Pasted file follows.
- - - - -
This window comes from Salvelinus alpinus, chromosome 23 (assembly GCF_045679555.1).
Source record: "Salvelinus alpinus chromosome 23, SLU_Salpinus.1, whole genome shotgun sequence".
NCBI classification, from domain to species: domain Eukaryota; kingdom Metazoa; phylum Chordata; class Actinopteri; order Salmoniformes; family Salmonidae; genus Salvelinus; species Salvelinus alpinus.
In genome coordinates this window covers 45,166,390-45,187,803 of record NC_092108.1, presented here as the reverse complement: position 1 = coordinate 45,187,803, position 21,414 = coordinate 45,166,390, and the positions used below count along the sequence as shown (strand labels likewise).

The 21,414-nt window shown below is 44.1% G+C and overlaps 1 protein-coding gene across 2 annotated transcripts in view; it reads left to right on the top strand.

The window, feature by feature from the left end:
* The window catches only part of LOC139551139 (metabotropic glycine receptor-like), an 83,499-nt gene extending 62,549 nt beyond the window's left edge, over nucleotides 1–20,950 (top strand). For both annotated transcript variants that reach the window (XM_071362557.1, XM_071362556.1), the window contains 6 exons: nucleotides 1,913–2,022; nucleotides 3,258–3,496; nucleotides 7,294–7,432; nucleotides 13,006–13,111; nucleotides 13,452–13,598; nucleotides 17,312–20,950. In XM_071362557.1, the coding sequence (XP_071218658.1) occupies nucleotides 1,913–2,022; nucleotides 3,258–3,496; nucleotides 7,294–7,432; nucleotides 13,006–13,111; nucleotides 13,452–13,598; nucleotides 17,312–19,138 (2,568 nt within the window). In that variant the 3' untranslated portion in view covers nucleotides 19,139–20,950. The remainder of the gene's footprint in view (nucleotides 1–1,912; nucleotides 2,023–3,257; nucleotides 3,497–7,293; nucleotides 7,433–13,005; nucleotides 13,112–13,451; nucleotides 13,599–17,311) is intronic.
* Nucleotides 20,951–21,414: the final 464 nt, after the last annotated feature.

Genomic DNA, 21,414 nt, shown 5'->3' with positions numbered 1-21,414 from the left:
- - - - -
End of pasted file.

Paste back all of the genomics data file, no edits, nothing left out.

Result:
This window comes from Salvelinus alpinus, chromosome 23 (assembly GCF_045679555.1).
Source record: "Salvelinus alpinus chromosome 23, SLU_Salpinus.1, whole genome shotgun sequence".
NCBI classification, from domain to species: domain Eukaryota; kingdom Metazoa; phylum Chordata; class Actinopteri; order Salmoniformes; family Salmonidae; genus Salvelinus; species Salvelinus alpinus.
In genome coordinates this window covers 45,166,390-45,187,803 of record NC_092108.1, presented here as the reverse complement: position 1 = coordinate 45,187,803, position 21,414 = coordinate 45,166,390, and the positions used below count along the sequence as shown (strand labels likewise).

The 21,414-nt window shown below is 44.1% G+C and overlaps 1 protein-coding gene across 2 annotated transcripts in view; it reads left to right on the top strand.

The window, feature by feature from the left end:
* The window catches only part of LOC139551139 (metabotropic glycine receptor-like), an 83,499-nt gene extending 62,549 nt beyond the window's left edge, over nucleotides 1–20,950 (top strand). For both annotated transcript variants that reach the window (XM_071362557.1, XM_071362556.1), the window contains 6 exons: nucleotides 1,913–2,022; nucleotides 3,258–3,496; nucleotides 7,294–7,432; nucleotides 13,006–13,111; nucleotides 13,452–13,598; nucleotides 17,312–20,950. In XM_071362557.1, the coding sequence (XP_071218658.1) occupies nucleotides 1,913–2,022; nucleotides 3,258–3,496; nucleotides 7,294–7,432; nucleotides 13,006–13,111; nucleotides 13,452–13,598; nucleotides 17,312–19,138 (2,568 nt within the window). In that variant the 3' untranslated portion in view covers nucleotides 19,139–20,950. The remainder of the gene's footprint in view (nucleotides 1–1,912; nucleotides 2,023–3,257; nucleotides 3,497–7,293; nucleotides 7,433–13,005; nucleotides 13,112–13,451; nucleotides 13,599–17,311) is intronic.
* Nucleotides 20,951–21,414: the final 464 nt, after the last annotated feature.

Genomic DNA, 21,414 nt, shown 5'->3' with positions numbered 1-21,414 from the left: